In their book “The Adversity Paradox” Barry Griswell and Rob Jennings talked about Millennials and the lack of adversity in their short young lives. One sentence caught my attention.
“Job hopping has replaced putting in time with a new employer to work out any frustrations.”
–page 80, “The Adversity Paradox”
To me, the authors were implying that Millennials would rather jump to a new job than to deal with a difficult boss at a current job.
There is partial fallacy with that statement.
I have worked for employers in the past where despite working with difficult managers to address any problems, personality conflicts, or philosophical differences, it was never good enough, and I was the one who had to leave, not by my own choice.
At least I reached out and made an effort to make it work. They chose not to. Which leads me to this…
It’s not always the employee (Millenials in Griswell and Jennings’ opinion) who does not want to deal with adversity. It was the employer who were unwilling to deal with adversity themselves. Some will go to great lengths to ignore, run away and hide from dealing with an employee that they feel, in their own prejudiced mind or not, is not worth the time to work with to resolve issues.
To them, it’s better to cut their losses and find someone that they can shape and mold not to challenge ideas and culture (to be robots), rather than hire someone who can see things differently, and be different (be creative and make a contribution).
Does the first two episodes of Mad Men this season ring a bell? Things are a changin’ for Don, Peggy, Roger, and the clan.
A homogenized culture is not always a creative or successful culture in the workplace.
As Jennings and Griswell stated several pages later, there is no “one size fit all” when it comes to assessing employees. Employees are different. Extroverted, introverted, some can work under pressure, and others can work with a set of guidelines. With that said, there are bosses or managers who hire and expect employees to think, behave, and do their work like they (managers) do.
For managers, it’s easier not to adapt or alter their gameplan for someone who is a little slower, or prefer to know about how their job is connected to everyone else in the office, or can see new ideas that could increase the efficiency and success of said company.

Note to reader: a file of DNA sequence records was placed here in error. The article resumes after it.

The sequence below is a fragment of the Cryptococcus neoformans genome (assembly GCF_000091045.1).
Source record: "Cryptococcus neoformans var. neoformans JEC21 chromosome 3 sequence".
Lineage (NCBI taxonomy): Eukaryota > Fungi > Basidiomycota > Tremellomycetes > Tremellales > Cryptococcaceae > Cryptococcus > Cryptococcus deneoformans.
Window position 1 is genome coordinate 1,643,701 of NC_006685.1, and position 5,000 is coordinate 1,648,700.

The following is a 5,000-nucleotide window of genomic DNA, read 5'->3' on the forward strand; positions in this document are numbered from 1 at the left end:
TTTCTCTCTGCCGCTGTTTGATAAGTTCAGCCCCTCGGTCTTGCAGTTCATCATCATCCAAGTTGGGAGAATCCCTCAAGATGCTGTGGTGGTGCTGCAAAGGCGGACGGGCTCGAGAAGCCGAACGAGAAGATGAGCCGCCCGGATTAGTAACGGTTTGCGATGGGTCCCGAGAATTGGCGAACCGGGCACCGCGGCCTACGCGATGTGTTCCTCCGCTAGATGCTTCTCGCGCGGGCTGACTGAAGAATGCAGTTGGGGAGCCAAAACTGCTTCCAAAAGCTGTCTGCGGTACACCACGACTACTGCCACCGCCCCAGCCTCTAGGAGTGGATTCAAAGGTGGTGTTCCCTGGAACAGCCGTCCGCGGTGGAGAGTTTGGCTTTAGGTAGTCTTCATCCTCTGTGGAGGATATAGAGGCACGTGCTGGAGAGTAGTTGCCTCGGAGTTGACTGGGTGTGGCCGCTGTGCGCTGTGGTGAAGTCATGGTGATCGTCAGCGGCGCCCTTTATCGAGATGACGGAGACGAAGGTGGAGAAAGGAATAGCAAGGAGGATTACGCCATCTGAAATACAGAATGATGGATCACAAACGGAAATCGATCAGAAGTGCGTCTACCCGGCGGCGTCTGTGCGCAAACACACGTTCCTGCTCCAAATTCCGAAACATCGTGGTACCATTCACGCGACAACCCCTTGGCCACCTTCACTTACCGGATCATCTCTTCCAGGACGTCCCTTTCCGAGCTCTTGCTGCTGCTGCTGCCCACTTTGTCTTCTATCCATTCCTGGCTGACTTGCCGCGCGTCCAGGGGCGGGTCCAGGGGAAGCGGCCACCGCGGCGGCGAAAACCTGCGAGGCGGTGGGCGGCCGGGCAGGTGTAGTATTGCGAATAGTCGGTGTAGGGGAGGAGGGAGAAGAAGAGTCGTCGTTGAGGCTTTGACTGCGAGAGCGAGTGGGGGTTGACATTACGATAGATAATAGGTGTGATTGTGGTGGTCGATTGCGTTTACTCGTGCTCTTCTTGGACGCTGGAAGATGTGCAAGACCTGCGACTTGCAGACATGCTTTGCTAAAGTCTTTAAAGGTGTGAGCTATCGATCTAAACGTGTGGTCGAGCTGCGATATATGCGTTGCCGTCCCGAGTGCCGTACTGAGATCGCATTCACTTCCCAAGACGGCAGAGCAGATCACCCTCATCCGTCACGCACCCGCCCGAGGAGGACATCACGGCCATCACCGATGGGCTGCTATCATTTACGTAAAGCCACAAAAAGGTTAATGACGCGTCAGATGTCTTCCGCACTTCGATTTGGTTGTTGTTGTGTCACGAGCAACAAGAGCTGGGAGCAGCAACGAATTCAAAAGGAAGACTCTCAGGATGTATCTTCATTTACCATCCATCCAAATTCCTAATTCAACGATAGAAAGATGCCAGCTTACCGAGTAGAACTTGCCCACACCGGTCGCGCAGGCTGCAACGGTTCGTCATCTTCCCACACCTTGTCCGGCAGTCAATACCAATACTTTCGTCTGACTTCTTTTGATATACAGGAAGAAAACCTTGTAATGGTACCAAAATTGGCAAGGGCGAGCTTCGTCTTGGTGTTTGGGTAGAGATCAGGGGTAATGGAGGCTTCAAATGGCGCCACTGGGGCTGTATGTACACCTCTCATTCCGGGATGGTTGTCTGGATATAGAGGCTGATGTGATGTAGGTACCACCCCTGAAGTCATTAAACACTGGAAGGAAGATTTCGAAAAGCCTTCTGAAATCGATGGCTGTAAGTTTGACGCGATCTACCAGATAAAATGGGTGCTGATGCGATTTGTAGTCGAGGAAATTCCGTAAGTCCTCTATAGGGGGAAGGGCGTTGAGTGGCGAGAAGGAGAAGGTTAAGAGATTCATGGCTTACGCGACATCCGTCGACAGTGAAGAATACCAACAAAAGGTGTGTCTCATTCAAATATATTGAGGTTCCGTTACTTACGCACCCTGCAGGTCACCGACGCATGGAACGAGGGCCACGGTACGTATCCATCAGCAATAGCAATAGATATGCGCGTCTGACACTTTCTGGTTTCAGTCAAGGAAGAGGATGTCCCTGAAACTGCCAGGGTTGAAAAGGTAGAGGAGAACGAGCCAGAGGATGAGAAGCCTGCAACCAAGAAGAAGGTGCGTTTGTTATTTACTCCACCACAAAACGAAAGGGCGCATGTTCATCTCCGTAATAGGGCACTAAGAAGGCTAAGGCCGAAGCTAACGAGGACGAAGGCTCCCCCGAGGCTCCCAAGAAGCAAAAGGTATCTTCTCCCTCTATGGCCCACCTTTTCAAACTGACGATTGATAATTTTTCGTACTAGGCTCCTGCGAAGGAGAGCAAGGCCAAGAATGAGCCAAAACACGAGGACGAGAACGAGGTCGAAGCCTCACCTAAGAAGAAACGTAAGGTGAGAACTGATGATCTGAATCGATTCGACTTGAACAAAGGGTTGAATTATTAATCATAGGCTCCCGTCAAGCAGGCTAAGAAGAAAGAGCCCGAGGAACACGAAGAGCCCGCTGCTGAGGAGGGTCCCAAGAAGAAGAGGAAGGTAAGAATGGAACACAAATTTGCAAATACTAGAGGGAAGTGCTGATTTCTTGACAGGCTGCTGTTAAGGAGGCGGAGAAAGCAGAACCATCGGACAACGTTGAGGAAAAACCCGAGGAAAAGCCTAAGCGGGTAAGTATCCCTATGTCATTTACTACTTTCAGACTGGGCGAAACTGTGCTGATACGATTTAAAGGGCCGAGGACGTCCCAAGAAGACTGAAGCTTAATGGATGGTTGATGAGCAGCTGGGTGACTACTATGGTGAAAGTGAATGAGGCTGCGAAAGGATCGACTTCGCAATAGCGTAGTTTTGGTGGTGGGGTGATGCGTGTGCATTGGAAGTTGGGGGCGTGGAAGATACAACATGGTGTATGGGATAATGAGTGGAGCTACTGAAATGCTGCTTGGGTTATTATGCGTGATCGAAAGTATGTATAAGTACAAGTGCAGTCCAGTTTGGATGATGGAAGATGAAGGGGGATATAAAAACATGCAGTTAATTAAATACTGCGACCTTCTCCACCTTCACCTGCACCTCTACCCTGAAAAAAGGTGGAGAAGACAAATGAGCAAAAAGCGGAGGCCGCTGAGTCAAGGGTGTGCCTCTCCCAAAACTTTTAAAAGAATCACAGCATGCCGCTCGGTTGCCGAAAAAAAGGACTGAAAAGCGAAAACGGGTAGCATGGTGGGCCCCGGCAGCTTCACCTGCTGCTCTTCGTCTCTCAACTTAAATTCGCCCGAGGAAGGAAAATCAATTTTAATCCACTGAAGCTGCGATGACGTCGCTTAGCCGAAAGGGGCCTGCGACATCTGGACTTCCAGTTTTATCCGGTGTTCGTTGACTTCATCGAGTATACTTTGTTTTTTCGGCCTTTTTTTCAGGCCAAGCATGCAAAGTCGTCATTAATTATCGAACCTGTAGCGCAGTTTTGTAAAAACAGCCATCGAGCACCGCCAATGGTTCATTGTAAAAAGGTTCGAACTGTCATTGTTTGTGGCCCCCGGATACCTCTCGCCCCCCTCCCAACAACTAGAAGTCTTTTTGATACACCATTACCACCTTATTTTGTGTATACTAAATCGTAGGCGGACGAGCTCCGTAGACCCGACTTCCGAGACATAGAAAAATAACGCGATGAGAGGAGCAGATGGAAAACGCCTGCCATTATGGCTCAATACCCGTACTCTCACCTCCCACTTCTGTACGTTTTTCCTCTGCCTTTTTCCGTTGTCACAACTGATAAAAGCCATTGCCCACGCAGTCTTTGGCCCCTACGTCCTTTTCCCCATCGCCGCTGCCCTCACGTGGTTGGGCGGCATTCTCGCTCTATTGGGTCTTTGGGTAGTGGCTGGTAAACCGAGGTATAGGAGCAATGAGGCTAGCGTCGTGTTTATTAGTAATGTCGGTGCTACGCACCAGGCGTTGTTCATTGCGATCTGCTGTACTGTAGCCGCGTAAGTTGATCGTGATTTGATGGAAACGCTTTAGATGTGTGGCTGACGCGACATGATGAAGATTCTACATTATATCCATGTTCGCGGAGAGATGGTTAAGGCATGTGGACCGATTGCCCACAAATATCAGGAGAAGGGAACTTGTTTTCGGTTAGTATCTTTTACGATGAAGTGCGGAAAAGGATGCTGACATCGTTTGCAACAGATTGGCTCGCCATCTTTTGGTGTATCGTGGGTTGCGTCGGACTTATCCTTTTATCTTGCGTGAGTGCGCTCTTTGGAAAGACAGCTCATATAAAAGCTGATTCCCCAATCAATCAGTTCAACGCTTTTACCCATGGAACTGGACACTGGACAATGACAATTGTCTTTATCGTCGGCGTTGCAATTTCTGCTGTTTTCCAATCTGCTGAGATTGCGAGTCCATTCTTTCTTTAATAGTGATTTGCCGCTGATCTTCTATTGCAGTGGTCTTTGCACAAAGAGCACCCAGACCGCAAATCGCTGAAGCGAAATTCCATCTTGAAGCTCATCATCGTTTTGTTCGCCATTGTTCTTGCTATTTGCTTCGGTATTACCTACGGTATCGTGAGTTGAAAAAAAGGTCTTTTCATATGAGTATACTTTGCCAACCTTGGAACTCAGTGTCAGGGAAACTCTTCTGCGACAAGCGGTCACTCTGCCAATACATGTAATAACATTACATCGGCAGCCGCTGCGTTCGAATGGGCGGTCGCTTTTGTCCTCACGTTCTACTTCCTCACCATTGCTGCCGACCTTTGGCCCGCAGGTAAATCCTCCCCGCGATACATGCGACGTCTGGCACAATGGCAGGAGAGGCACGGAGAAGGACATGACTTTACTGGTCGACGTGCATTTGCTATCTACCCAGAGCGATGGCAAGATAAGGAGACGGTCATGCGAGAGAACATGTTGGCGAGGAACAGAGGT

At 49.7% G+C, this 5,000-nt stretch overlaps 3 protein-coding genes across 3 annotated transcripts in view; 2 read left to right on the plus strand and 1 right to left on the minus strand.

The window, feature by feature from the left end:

That’s too much work for some.
There are Millennials who have faced personal or career adversity so far in their young lives. If not, then give them a few more years. Down the road, they will run into it. Many Gen Xers like me have been through it or are currently facing it. With as many challenges I have faced as someone in a “job transition”, I no longer see “job-hopping” as a “get out of jail card” when things get rough.
Because it is still an employer’s market. If an employer feel that they no longer need you, whether in a full-time capacity, or if a part-time contract work has been completed, you have to start looking for a new place where your someone will have a need for you and your skills.
I see “job-hopping” as an opportunity to try out something that I could end up enjoying doing. If it doesn’t work, it doesn’t mean I failed. It wasn’t a good fit (notice I didn’t say the “perfect” or “right” fit). All I’m looking for is a good fit where I can offer value and my skills to a place of employment, who in return, can show appreciation, offer feedback, and work toward a goal of being better.
For the most part, everything Griswell and Jennings have espoused about adversity in their book I agree with, simply because I’m going through it.
But, the idea that all Millennials do not know about adversity, is simply a silly notion.